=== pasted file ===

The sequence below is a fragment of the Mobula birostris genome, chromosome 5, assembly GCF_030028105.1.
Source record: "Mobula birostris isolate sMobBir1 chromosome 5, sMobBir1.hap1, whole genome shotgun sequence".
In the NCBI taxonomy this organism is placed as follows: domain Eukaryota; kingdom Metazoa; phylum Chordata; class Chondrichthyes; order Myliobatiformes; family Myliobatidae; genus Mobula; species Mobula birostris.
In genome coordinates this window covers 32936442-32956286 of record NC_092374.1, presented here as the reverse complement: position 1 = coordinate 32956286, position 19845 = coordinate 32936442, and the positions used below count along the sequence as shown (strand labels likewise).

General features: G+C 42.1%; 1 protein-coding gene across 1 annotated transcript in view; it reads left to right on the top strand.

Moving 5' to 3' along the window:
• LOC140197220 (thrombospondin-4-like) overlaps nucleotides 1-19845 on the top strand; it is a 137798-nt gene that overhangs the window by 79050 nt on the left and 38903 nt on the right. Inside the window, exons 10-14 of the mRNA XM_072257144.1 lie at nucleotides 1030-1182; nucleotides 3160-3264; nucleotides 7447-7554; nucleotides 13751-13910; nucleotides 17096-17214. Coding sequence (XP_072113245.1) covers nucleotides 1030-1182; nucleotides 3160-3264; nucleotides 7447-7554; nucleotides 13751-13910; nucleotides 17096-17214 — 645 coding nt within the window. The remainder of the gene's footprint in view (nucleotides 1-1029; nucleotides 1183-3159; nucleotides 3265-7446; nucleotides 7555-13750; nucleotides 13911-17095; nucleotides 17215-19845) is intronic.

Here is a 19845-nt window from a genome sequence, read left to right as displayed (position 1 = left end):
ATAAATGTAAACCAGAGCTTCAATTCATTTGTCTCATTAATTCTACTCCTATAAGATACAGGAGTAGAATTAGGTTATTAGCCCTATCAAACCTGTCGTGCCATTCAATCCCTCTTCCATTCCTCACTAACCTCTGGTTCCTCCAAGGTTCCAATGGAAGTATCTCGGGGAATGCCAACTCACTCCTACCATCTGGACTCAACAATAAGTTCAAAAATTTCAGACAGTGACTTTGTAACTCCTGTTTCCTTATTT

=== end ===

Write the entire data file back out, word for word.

The sequence below is a fragment of the Mobula birostris genome, chromosome 5, assembly GCF_030028105.1.
Source record: "Mobula birostris isolate sMobBir1 chromosome 5, sMobBir1.hap1, whole genome shotgun sequence".
In the NCBI taxonomy this organism is placed as follows: domain Eukaryota; kingdom Metazoa; phylum Chordata; class Chondrichthyes; order Myliobatiformes; family Myliobatidae; genus Mobula; species Mobula birostris.
In genome coordinates this window covers 32936442-32956286 of record NC_092374.1, presented here as the reverse complement: position 1 = coordinate 32956286, position 19845 = coordinate 32936442, and the positions used below count along the sequence as shown (strand labels likewise).

General features: G+C 42.1%; 1 protein-coding gene across 1 annotated transcript in view; it reads left to right on the top strand.

Moving 5' to 3' along the window:
• LOC140197220 (thrombospondin-4-like) overlaps nucleotides 1-19845 on the top strand; it is a 137798-nt gene that overhangs the window by 79050 nt on the left and 38903 nt on the right. Inside the window, exons 10-14 of the mRNA XM_072257144.1 lie at nucleotides 1030-1182; nucleotides 3160-3264; nucleotides 7447-7554; nucleotides 13751-13910; nucleotides 17096-17214. Coding sequence (XP_072113245.1) covers nucleotides 1030-1182; nucleotides 3160-3264; nucleotides 7447-7554; nucleotides 13751-13910; nucleotides 17096-17214 — 645 coding nt within the window. The remainder of the gene's footprint in view (nucleotides 1-1029; nucleotides 1183-3159; nucleotides 3265-7446; nucleotides 7555-13750; nucleotides 13911-17095; nucleotides 17215-19845) is intronic.

Here is a 19845-nt window from a genome sequence, read left to right as displayed (position 1 = left end):
ATAAATGTAAACCAGAGCTTCAATTCATTTGTCTCATTAATTCTACTCCTATAAGATACAGGAGTAGAATTAGGTTATTAGCCCTATCAAACCTGTCGTGCCATTCAATCCCTCTTCCATTCCTCACTAACCTCTGGTTCCTCCAAGGTTCCAATGGAAGTATCTCGGGGAATGCCAACTCACTCCTACCATCTGGACTCAACAATAAGTTCAAAAATTTCAGACAGTGACTTTGTAACTCCTGTTTCCTTATTT